What to Know About Gambling Winnings and Taxes

Winnings are taxable and losses can be deducted

Adults in evening clothes gathered around a pinball table in a casino
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Gambling might be an enjoyable pastime for some and it might provide a nice adrenaline rush when you win, but your winnings are subject to federal income tax, and possibly to state taxes as well. The IRS requires that you report the money as income, although it does allow you to claim a deduction for at least some of your losses.

Gambling winnings include income from wagers, bets, lotteries, sweepstakes, raffles, prizes, awards, contests—even that digital blackjack table provided by your local casino on the internet while casinos are closed coast to coast due to a national crisis. Technically, winnings even include the value of that bottle of beer your neighbor had to hand over to you when you made that incredible three-point shot.

The rules for claiming this income are different depending on whether gambling is hobby or you're a professional gambler.

The full amount of gaming income must be included on your tax return. The good news is that the cost of non-winning bets can be claimed as a loss.

Claiming Gambling Income

Taxpayers who aren't professional gamblers should report their gaming winnings as "other income" on line 8 of the 2020 Schedule 1. The total of Part I of Schedule 1 then transfers to line 8 of the 2020 Form 1040.

The 2019 Form 1040 is markedly different from the 1040 you used in 2018 and tax returns from earlier years, and the 2020 version is different still. The lines and schedules cited here apply only to the 2020 version of the tax return.

Deducting Gambling Expenses

The expense of bets, wagers, lottery tickets, and similar gaming losses can be deducted on line 16 of the 2020 Schedule A as "Other Itemized Deductions." You must note in the provided space that these are wagering losses.

The Tax Cuts and Jobs Act (TCJA) eliminated many miscellaneous itemized deductions beginning in 2018 through at least 2025, but only those that were subject to the 2% rule—you could only deduct the portion that exceeded this percentage of your adjusted gross income (AGI). This rule doesn't apply to gambling losses, and the TCJA left this deduction intact.

Unfortunately, you can't deduct your expenses and losses from your winnings and report only the difference as gambling income. Winnings and losses go on two separate forms and two separate places on your Form 1040.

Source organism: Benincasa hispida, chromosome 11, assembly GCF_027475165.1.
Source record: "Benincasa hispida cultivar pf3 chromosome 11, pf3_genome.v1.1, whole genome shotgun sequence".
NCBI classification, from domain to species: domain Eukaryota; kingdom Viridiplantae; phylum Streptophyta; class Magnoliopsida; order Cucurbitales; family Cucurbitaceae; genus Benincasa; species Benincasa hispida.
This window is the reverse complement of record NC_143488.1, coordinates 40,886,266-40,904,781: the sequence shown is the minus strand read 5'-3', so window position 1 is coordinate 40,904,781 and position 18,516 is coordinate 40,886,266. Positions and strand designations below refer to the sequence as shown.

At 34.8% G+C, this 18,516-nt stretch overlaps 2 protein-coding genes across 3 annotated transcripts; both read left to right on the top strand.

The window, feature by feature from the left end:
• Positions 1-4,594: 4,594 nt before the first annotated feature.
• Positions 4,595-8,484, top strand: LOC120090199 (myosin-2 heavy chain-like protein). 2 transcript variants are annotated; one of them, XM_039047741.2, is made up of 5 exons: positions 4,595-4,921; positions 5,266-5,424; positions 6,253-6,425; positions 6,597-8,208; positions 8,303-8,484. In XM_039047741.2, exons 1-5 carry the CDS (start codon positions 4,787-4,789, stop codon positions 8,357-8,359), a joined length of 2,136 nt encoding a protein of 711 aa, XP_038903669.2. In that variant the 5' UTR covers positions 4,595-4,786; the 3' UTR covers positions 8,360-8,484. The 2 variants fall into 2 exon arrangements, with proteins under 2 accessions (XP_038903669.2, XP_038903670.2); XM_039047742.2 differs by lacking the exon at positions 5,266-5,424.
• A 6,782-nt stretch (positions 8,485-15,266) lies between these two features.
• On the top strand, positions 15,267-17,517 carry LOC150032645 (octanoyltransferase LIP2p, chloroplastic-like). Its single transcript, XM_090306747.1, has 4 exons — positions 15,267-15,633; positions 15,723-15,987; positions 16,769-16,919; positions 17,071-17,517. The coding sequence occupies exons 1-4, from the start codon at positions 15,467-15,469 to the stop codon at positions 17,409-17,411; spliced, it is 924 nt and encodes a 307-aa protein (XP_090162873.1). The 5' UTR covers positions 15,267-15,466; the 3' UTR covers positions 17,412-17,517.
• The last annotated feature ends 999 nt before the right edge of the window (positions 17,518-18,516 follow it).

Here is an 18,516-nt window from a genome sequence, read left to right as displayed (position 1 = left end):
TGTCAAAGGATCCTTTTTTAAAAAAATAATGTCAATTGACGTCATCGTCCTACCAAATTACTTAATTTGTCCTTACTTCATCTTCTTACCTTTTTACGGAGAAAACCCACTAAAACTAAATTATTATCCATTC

The TCJA also provides that losses from wagering transactions are limited to the amount of your reported winnings.

You can use your losses to offset your gambling income, but you can't use any losses that are left over from your other sources of income. You might have spent $5,000 to win $2,000, but you can't deduct that $5,000—or even the $3,000 difference. You're limited to a deduction equal to the $2,000 you won.

You can no longer deduct your other expenses, either, such as the cost of traveling to the casino or racetrack, if you win enough to cover them.

Itemizing vs. the Standard Deduction

Standard deductions are pretty significant from 2018 through 2025 under the terms of the TCJA, so it might not be to your advantage to itemize if your primary reason for doing so is to claim gaming losses. You can't both itemize and claim the standard deduction, too.

You'd need more overall itemized deductions than the standard deduction available for your filing status to make itemizing worthwhile. Standard deductions are $12,550 for single filers, $18,800 for those who qualify as head of household, and $25,100 for those who are married and file joint returns in 2021.

You'd end up paying taxes on more income than you have to if your itemized deductions don't exceed the applicable standard deduction.

If You're a Professional Gambler

A gambler is considered to be a professional if they gamble full time to earn a living and not merely for fun and excitement. Professional gamblers report their income and related expenses on Schedule C as self-employment income. Net Schedule C income is subject to federal income tax and to the self-employment tax, plus any state income tax.